President Trump gave a eulogy on Thursday for the Affordable Care Act, also known as Obamacare.

"Obamacare is collapsing. It's dead. It's gone," Trump said in a news conference with Colombian President Juan Manuel Santos.

"There's nothing to compare it to because we don't have health care in this country," he went on.

That left some Obamacare customers scratching their heads — figuratively — on Twitter.

President Donald Trump at speaking at the 2017 Conservative Political Action Conference in February.
Flickr Photo/Gage Skidmore (CC BY SA 2.0)/https://flic.kr/p/SfGqf1

Bill Radke talks to Phil Ewing, NPR's National Security editor, about the latest in the investigation into the Trump campaign's connections to Russia in the 2016 election.  

Updated at 5:57 p.m. ET

In his first on-camera remarks amid burgeoning scandals engulfing his White House, President Trump denied he asked then-FBI Director James Comey to scuttle an investigation into his former national security adviser, Michael Flynn.

"No. No. Next question," Trump responded curtly to a reporter during a news conference with Colombian President Juan Manuel Santos on Thursday afternoon.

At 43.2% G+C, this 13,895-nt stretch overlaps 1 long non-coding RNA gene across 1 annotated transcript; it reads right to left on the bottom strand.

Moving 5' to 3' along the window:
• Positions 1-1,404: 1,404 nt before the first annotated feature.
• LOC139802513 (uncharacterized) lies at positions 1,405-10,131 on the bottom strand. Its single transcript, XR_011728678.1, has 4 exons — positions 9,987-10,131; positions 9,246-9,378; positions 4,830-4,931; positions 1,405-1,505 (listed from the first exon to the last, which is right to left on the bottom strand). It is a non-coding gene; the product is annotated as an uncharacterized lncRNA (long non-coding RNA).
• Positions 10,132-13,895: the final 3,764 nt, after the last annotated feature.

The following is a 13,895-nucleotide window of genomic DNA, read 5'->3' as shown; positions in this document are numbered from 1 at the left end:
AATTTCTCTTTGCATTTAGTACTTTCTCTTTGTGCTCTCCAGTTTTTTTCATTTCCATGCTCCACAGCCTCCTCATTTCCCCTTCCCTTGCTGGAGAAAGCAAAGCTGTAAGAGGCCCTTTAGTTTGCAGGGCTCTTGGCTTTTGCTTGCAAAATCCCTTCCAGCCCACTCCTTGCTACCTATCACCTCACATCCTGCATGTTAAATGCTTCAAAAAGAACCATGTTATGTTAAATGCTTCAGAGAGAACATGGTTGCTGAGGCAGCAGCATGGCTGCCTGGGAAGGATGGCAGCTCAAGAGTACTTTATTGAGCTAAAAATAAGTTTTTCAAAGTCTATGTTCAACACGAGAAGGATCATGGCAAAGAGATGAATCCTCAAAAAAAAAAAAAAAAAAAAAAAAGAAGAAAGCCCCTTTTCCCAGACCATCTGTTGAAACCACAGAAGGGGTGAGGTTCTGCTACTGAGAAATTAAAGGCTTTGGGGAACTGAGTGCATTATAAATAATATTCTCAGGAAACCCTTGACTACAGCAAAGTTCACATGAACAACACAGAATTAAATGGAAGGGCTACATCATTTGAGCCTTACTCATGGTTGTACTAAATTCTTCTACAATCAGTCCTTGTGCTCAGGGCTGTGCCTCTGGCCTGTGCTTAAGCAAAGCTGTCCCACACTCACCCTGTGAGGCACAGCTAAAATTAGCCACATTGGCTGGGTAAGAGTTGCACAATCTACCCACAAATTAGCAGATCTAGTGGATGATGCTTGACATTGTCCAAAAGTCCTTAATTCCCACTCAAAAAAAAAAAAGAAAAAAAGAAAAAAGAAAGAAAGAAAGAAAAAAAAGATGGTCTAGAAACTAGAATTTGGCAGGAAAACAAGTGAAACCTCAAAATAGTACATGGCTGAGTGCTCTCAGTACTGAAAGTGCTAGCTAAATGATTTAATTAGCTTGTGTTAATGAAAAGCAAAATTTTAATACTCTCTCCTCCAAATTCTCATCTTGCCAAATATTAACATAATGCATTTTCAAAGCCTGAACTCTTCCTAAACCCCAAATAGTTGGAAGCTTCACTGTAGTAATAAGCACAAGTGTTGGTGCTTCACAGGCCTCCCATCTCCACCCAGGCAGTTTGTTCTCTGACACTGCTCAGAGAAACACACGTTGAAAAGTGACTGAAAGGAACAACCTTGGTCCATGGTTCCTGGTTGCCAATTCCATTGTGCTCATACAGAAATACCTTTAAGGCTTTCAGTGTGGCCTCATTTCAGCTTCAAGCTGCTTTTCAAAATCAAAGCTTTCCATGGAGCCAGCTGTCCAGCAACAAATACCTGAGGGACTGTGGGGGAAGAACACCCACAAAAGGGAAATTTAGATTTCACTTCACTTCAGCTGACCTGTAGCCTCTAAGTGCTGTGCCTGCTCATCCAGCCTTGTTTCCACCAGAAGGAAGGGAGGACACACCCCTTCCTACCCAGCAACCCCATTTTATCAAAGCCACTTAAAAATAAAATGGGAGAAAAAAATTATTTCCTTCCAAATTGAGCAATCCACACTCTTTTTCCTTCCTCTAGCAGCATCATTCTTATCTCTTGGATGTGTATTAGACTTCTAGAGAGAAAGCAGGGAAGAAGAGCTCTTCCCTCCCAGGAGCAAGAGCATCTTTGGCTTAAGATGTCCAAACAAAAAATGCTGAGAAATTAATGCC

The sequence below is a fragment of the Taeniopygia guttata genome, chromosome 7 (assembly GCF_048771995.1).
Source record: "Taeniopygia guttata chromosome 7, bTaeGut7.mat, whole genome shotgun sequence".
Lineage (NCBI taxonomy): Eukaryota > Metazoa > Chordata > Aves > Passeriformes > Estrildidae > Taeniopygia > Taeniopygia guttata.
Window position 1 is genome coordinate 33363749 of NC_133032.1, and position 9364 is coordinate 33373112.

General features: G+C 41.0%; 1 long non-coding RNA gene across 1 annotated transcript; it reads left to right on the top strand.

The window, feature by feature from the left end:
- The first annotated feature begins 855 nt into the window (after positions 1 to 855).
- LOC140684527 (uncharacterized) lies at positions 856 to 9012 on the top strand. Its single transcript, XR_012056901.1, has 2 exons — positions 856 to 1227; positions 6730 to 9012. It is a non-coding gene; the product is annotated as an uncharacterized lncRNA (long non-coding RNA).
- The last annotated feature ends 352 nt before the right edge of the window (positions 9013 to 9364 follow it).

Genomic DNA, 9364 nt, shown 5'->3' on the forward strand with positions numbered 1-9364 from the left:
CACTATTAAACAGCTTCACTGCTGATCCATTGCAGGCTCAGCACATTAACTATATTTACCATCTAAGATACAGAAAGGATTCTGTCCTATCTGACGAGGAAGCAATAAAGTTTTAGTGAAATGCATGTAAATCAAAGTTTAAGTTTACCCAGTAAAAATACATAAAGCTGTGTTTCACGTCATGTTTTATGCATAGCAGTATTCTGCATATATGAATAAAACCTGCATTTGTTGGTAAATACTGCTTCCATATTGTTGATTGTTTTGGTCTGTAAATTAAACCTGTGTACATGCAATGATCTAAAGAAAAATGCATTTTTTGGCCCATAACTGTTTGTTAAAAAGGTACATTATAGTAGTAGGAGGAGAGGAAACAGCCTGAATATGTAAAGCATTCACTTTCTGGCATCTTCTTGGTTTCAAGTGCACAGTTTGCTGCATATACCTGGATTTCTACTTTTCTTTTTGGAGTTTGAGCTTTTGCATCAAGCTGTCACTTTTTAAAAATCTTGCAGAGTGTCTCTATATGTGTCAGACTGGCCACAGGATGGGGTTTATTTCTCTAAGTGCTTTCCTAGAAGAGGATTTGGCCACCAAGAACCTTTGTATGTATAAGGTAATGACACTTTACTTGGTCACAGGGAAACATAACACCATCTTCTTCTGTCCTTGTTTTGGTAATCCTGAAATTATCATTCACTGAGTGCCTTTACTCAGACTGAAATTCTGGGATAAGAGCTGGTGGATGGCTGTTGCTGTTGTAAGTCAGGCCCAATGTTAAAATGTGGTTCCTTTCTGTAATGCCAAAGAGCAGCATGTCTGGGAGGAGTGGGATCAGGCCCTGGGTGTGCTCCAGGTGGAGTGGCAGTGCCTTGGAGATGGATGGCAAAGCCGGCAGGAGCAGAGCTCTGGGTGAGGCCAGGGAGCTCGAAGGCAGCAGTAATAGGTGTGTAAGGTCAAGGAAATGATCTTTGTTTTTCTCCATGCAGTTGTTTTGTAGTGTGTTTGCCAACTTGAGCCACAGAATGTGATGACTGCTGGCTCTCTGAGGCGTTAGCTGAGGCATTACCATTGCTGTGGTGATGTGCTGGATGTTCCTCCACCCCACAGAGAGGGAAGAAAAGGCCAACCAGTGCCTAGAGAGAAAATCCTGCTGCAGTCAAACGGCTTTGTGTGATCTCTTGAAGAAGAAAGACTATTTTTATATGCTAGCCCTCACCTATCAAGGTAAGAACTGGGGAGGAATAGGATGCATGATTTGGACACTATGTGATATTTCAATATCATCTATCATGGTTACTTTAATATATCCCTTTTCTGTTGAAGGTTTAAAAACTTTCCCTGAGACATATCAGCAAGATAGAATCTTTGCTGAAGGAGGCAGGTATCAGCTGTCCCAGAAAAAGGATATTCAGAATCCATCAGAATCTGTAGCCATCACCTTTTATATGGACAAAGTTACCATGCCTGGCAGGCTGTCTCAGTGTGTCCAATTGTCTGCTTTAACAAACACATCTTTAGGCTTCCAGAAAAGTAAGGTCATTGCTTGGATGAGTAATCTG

Robert Mueller, who has been appointed to handle the investigation into Russian meddling in the 2016 election, took the reins as FBI director a week before the attacks on Sept. 11, 2001. That day would influence his entire 12-year run leading the agency.

Mueller oversaw arguably the most significant changes the century-old FBI had gone through, and he received praise from lawmakers from both parties on Wednesday for his commitment to justice.

In his first foreign trip as president, Donald Trump will be traveling to a Muslim country on Friday. Not just any Muslim state, but the one with the holiest shrines in Islam.